Sion Pritchard in Dirty Protest's Last Christmas written by Matthew Bulgo. Photo by Tracey Booth

Last Christmas (Dirty Protest) | Theatre

Elin Williams visits Clwyd Theatre Cymru for a production of Last Christmas, written by Matthew Bulgo with Dirty Protest.

A one man show almost always teeters on the brink of slipping into cliché. It raises questions of intention. Who is the actor  talking to, and why? It’s a risky theatrical device. What Dirty Protest and Clwyd Theatr Cymru bring us with ‘Last Christmas’ is a flowing, heart-warming piece of narrative, natural and engrossing. The first ten minutes are slow, but once the narrative settles down it becomes completely believable and entertaining. That first ten minutes of character establishment may seem unnecessary at the time, but retrospectively, this establishment is crucial in order to win the audience’s empathy.

Writer Matthew Bulgo has a real talent for evoking humour through regional dialect, and indeed in general; the monologue seems almost effortlessly funny. Sion Pritchard gives a sublime performance as Tom. His ability to jump from a ranting, repressed scrooge to an emotionally fragile father-to-be is skilful. There are a few lapses into cliché, such as the character who moves out of Wales to London, but such lapses become significantly less frequent as the narrative progresses. Brought back to Swansea, the character’s home town, the picture painted becomes even more detailed; the characters are vibrant and bold. Contrastingly, in describing his stuffy London office a feeling of genuine tedium is apparent. In Swansea, there is a sense of real place, of real people. This ability to evoke such a strong sense of place became one of the production’s greatest strengths. The audience were pulled onto Wind Street, were taken into each bar and heard every seemingly insignificant anecdote from an array of characters. Arriving in Swansea, Tom simply informs us that the words on the ground outside the train station  read “Ambition is critical” . The words represent the character’s greatest insecurity; he worries that he let his father down. With constant references to his dreams of film-making juxtaposed with the reality of a glorified call centre, these words become ever more relevant.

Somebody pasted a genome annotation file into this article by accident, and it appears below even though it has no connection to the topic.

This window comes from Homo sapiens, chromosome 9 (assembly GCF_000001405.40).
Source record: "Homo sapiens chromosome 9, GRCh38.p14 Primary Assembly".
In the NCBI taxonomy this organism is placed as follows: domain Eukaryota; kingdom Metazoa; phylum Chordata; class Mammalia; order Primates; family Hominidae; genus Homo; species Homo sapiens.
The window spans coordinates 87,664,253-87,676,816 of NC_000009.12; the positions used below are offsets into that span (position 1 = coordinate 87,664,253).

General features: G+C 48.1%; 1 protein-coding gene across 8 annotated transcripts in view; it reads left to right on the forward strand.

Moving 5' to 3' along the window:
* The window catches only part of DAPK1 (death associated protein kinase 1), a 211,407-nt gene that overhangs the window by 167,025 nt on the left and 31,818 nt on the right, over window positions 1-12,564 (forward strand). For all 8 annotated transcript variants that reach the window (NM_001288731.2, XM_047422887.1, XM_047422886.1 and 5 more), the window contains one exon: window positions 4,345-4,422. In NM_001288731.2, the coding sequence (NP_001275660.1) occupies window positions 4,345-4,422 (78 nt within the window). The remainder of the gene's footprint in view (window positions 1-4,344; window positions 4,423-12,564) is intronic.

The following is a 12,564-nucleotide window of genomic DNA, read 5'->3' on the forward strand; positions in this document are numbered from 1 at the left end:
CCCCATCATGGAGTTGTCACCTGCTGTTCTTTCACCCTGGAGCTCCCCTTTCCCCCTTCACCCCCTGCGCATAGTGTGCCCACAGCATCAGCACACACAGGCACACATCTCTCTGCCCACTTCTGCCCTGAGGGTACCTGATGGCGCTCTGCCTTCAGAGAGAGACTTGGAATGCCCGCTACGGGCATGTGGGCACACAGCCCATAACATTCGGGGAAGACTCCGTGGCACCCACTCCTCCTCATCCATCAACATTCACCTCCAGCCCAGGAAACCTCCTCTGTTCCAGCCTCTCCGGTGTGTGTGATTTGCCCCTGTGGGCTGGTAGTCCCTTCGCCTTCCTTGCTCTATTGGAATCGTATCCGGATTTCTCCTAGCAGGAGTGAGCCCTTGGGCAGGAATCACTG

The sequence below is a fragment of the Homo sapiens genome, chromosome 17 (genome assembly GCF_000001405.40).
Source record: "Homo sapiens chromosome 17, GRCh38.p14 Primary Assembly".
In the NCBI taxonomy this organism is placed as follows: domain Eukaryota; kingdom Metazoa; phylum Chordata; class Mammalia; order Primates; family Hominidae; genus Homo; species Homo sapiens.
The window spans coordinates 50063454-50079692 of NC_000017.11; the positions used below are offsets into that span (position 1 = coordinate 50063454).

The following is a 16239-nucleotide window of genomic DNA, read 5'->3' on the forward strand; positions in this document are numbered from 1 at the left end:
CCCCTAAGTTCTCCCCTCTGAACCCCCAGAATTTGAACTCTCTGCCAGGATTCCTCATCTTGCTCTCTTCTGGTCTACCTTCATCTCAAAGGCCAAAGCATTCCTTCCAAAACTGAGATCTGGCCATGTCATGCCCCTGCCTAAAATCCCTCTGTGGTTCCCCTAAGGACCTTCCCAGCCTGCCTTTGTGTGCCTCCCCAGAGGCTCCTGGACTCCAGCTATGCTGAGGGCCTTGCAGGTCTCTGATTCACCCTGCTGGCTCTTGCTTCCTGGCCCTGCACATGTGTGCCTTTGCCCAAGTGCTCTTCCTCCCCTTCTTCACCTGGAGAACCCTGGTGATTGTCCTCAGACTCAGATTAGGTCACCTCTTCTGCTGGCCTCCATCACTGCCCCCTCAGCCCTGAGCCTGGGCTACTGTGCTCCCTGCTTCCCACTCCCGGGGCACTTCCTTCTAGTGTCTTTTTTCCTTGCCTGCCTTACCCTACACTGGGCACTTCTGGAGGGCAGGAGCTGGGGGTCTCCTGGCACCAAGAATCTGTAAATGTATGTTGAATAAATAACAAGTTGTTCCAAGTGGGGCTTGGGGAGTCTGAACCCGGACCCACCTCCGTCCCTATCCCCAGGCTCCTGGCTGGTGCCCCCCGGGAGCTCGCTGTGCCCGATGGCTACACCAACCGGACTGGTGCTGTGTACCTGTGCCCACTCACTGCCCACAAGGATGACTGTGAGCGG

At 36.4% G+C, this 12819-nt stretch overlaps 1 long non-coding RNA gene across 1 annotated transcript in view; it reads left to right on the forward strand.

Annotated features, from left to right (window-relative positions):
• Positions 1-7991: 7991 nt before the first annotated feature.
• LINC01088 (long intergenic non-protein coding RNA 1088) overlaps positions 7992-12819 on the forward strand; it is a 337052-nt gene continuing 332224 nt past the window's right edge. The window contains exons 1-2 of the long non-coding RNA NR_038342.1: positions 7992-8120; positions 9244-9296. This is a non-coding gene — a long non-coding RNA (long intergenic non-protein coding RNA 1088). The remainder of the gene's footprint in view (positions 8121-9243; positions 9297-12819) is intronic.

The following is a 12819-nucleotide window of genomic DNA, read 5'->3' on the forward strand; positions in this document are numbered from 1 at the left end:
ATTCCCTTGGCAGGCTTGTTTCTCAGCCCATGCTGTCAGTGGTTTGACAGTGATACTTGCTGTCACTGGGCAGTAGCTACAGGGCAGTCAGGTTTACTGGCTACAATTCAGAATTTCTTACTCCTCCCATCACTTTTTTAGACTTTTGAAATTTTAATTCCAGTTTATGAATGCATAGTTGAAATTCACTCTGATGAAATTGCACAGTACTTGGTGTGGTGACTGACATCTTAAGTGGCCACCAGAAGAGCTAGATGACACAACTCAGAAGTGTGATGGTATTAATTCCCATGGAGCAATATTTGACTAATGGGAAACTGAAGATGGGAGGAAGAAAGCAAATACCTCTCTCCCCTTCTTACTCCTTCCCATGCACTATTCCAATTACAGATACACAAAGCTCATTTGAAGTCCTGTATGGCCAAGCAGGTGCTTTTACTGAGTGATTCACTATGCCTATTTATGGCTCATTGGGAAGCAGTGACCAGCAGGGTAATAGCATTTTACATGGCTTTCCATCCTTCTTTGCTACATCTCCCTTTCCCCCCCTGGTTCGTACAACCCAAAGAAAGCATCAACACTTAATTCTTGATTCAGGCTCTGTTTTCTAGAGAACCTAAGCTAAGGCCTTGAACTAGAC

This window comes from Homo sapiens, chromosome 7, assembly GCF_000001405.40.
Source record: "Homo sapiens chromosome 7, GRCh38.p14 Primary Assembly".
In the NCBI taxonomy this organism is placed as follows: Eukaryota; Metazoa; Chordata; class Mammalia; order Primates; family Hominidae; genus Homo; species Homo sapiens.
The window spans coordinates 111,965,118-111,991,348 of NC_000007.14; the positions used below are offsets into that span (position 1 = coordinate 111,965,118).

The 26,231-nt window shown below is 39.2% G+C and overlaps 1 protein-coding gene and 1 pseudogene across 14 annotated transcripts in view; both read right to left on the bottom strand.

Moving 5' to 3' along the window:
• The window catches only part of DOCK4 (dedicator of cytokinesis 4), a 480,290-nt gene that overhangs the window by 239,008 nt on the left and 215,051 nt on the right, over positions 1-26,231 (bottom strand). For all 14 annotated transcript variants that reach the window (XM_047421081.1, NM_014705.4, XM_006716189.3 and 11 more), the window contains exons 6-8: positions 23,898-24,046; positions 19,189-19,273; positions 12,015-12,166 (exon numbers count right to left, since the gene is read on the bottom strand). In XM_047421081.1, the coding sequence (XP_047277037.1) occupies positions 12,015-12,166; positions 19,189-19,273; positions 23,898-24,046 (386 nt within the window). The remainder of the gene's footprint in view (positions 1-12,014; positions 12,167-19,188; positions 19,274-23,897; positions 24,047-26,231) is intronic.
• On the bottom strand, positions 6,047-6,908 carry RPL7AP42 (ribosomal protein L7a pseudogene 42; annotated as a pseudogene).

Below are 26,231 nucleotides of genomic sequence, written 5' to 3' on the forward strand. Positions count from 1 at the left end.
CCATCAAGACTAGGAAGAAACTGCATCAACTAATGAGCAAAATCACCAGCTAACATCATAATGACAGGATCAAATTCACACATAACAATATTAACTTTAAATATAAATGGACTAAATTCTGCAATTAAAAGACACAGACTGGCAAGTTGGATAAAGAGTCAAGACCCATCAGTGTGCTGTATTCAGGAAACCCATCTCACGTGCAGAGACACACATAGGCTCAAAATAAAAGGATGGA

In short, ‘Last Christmas’ is full of grief and inner torment. It really succeeds in pulling the audience right. The simple staging and subtly festive set are careful not to detract from the story. ‘Last Christmas’ is a compelling piece of work, performed wonderfully and perfect for a theatre winter warmer.


Elin Williams has written a number of reviews for Wales Arts Review.